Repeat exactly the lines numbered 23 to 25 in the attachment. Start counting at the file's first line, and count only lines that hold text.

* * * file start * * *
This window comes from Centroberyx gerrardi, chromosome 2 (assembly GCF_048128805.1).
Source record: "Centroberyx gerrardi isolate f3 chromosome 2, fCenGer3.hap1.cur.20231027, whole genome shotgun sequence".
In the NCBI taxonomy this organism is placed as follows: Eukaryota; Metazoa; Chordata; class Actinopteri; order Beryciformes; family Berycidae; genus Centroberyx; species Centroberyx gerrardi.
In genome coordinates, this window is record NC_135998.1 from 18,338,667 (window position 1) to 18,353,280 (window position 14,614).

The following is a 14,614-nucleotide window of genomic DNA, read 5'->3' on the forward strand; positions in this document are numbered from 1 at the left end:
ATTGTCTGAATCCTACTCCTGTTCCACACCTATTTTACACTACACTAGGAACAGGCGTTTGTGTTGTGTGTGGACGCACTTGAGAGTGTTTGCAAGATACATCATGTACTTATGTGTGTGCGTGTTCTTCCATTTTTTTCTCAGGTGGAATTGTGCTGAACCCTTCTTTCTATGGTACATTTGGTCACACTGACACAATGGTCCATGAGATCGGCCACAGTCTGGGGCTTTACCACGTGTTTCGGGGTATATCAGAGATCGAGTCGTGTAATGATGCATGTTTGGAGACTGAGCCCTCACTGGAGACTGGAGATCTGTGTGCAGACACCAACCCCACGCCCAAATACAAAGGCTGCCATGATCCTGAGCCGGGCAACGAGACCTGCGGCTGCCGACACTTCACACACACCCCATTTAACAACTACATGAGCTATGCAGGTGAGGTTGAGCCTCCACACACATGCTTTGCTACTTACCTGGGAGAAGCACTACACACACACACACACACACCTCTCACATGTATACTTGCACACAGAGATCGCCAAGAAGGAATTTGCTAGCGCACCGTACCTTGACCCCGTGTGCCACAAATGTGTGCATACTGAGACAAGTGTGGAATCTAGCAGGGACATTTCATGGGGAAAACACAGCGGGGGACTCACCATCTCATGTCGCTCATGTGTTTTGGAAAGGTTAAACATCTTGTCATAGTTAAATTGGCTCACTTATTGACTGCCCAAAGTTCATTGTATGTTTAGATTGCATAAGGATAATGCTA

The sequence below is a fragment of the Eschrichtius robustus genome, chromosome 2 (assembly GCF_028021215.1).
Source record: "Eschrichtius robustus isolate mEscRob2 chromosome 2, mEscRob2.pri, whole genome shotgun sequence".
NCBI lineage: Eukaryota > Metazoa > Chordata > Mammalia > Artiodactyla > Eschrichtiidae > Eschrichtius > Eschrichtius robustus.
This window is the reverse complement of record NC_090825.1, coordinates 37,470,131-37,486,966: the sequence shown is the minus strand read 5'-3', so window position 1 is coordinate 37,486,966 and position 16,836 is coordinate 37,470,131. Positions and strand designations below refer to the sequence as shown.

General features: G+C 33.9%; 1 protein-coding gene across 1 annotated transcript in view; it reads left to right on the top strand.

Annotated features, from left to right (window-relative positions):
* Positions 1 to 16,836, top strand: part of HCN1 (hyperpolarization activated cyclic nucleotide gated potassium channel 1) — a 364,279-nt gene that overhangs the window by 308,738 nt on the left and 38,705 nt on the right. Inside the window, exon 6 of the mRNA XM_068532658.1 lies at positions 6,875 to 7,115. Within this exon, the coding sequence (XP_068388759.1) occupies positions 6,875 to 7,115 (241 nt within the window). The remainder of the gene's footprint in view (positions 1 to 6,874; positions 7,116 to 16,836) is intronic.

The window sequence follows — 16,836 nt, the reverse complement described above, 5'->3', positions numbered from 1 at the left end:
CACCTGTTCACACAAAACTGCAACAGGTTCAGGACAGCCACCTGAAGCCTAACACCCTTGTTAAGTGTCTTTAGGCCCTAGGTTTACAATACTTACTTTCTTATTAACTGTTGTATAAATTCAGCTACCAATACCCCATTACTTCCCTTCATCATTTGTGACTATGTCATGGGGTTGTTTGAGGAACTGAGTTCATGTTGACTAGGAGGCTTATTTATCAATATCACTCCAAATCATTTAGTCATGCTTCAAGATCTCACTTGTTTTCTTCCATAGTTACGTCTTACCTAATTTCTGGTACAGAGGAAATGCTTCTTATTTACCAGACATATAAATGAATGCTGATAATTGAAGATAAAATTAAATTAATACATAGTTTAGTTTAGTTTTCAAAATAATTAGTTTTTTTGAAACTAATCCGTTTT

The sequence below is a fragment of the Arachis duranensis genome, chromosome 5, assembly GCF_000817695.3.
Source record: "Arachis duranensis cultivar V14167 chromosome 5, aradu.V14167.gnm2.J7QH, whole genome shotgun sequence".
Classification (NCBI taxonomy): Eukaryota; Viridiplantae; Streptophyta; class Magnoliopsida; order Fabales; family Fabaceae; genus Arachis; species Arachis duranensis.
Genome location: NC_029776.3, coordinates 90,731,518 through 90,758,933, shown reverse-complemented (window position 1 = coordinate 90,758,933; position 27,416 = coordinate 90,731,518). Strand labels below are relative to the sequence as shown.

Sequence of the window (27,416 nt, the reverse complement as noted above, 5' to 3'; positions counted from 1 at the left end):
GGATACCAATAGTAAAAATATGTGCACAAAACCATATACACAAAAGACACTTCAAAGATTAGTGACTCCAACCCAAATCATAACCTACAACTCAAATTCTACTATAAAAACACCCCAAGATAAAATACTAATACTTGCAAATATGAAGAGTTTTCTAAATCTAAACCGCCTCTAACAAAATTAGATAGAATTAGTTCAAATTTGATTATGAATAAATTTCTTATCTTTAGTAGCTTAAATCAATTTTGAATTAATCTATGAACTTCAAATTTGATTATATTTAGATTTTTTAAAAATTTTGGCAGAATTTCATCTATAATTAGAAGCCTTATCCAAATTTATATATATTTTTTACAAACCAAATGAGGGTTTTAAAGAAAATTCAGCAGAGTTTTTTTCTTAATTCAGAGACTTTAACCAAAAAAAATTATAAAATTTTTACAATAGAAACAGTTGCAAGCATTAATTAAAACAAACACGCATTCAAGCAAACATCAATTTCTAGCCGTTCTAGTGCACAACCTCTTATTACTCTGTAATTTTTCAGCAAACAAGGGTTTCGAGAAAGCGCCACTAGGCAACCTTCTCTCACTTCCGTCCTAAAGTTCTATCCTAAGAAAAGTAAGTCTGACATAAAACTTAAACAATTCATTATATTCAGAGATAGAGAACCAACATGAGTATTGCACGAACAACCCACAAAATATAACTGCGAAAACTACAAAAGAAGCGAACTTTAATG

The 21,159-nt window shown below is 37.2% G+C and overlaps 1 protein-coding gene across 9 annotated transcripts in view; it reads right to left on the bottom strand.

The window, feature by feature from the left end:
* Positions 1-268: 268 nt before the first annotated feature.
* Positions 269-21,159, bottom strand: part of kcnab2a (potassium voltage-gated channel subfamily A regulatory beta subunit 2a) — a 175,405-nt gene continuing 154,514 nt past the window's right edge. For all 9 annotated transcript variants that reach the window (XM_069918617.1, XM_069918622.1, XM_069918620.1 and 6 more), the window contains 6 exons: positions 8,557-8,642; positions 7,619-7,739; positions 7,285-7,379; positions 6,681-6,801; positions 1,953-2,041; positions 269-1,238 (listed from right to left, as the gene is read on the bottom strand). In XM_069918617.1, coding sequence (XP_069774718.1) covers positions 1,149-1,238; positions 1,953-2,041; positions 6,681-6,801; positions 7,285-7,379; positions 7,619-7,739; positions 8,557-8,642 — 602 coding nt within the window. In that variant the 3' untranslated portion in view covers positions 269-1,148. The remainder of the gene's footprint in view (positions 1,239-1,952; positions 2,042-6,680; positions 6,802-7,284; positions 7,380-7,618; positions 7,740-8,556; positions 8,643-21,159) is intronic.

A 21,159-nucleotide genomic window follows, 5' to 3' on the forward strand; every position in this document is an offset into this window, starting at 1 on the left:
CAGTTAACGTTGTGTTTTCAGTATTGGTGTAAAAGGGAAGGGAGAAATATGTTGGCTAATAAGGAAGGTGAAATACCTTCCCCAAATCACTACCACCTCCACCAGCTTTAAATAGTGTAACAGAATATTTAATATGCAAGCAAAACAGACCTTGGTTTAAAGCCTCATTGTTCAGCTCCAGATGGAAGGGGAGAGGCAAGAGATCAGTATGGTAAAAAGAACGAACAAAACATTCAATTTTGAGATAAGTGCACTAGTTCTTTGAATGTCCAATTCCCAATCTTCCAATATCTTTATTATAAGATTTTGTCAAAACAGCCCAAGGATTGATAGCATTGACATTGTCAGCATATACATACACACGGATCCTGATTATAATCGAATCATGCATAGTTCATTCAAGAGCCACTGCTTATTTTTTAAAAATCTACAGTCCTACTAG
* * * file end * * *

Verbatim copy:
The window, feature by feature from the left end:
* Positions 1-268: 268 nt before the first annotated feature.
* Positions 269-21,159, bottom strand: part of kcnab2a (potassium voltage-gated channel subfamily A regulatory beta subunit 2a) — a 175,405-nt gene continuing 154,514 nt past the window's right edge. For all 9 annotated transcript variants that reach the window (XM_069918617.1, XM_069918622.1, XM_069918620.1 and 6 more), the window contains 6 exons: positions 8,557-8,642; positions 7,619-7,739; positions 7,285-7,379; positions 6,681-6,801; positions 1,953-2,041; positions 269-1,238 (listed from right to left, as the gene is read on the bottom strand). In XM_069918617.1, coding sequence (XP_069774718.1) covers positions 1,149-1,238; positions 1,953-2,041; positions 6,681-6,801; positions 7,285-7,379; positions 7,619-7,739; positions 8,557-8,642 — 602 coding nt within the window. In that variant the 3' untranslated portion in view covers positions 269-1,148. The remainder of the gene's footprint in view (positions 1,239-1,952; positions 2,042-6,680; positions 6,802-7,284; positions 7,380-7,618; positions 7,740-8,556; positions 8,643-21,159) is intronic.